Know these words and phrases
a large usually wooden statue, often representing a woman, that used to be fixed to the front end of a ship
exaggerated in order to create a special effect and attract attention
something that exists only in ancient stories
usually a horse
the stories and traditions of a particular group of people
having a tall pointed structure on the top usually of a building
a building that is meant to be more beautiful than useful, built as a shelter in a special place
in a way that is impressive because of size or beauty
a large, expensive and impressive entertainment
impressive clothes, decorations, music, and traditional customs that are part of an official ceremony
impressive and colourful events and ceremonies involving a lot of people wearing special clothes
a series of actions that are always carried out in the same way, especially as part of a religious ceremony
slow, formal and graceful
a thing that shows that something else exists or is true
to shine light on
extremely attractive and impressive; deserving praise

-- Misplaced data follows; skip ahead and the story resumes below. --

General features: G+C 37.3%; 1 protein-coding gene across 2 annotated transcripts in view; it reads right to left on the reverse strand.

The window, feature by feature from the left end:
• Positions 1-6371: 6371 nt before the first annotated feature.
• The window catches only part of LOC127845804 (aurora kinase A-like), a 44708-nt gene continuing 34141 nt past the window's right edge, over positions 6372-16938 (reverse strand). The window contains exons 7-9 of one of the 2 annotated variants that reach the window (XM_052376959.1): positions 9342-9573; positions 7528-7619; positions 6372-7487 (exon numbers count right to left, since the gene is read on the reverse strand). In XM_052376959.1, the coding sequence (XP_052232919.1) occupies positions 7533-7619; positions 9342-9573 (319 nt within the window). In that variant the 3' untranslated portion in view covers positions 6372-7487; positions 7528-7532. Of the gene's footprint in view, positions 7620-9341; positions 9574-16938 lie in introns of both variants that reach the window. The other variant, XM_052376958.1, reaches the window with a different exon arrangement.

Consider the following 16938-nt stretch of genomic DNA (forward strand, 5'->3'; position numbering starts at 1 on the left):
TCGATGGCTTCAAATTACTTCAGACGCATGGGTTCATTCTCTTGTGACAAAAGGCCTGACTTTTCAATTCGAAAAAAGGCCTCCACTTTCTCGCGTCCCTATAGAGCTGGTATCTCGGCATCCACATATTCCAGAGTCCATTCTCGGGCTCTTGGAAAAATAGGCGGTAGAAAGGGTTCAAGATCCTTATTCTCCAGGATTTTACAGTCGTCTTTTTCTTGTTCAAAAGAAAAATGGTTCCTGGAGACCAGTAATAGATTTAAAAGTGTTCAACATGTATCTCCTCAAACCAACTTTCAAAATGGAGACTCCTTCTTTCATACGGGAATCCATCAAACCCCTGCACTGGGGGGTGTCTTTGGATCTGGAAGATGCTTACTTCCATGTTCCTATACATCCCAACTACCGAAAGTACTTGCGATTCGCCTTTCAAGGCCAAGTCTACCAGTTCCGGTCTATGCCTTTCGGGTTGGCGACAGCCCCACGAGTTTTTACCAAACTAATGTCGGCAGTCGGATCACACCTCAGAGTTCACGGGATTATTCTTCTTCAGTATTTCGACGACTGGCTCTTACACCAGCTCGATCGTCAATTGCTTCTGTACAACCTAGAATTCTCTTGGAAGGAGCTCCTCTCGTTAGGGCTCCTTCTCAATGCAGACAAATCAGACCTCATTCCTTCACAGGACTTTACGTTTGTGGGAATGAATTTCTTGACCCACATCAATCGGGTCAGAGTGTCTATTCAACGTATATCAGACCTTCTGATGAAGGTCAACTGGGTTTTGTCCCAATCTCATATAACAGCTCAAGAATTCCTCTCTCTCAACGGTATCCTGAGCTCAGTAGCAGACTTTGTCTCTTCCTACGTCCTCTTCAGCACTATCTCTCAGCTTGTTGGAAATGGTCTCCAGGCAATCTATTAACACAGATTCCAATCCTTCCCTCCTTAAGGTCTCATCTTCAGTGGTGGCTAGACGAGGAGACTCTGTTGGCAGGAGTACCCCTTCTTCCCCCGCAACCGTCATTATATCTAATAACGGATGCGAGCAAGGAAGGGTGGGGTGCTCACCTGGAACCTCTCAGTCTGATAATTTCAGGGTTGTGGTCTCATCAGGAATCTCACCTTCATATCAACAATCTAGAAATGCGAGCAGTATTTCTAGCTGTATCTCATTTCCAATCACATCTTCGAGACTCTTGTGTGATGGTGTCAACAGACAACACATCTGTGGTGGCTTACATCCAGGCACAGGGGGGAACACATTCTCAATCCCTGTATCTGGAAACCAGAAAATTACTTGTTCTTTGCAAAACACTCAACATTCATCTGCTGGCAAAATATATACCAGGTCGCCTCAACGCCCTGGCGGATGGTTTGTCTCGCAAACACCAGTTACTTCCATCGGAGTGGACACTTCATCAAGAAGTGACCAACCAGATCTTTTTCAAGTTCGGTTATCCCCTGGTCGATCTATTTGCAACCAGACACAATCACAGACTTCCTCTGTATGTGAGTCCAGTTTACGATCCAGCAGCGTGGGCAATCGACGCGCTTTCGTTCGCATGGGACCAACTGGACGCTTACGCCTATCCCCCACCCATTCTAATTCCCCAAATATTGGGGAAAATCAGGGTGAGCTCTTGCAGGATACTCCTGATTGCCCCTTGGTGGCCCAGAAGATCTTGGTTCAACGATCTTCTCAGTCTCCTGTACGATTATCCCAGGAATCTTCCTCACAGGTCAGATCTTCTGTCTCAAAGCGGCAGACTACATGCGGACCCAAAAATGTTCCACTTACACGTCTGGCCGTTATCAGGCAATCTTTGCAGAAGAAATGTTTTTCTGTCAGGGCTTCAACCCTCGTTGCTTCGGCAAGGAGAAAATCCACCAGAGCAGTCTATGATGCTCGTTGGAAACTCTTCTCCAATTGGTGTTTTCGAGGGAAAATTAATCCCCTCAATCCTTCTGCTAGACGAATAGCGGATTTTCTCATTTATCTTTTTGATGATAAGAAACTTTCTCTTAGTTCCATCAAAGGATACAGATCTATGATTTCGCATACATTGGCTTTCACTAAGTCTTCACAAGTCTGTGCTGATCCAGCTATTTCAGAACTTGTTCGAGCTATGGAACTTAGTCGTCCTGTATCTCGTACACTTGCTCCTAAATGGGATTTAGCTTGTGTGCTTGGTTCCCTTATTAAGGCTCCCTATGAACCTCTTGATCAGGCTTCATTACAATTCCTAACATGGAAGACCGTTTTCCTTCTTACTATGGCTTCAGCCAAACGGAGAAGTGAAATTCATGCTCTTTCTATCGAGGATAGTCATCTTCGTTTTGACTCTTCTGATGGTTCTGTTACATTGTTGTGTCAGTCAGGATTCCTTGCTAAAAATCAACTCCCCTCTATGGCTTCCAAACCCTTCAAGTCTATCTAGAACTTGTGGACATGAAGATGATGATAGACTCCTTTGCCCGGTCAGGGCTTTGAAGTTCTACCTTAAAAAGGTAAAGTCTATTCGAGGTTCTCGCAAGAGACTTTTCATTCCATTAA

a great amount
a screen; liquid crystal display
a pleasant situation that you imagine but that is unlikely to happen
to send out light, heat, sound, gas
The name Suphannahongsa, or golden hamsa, refers to the swan-like mythical steed of the Hindu god Brahma, which first appeared in Thai lore during the Ayutthaya period.
King Rama I ordered the Suphannahongsa build soon after his accession to the throne in 1782. The vessel was in constant use as the principal Royal barge until it became too old to be repaired.
King Rama VI then commanded the construction of its successor, which was launched on November 13, 1911, and also named Suphannahongsa.
In state processions, the vessel carries either a spired throne or a roofed pavilion surrounded by court officials.
The Suphannahongsa was made from the trunk of a single teak tree. It is said that the master craftsman threw away all his tools after its completion and vowed never to work again.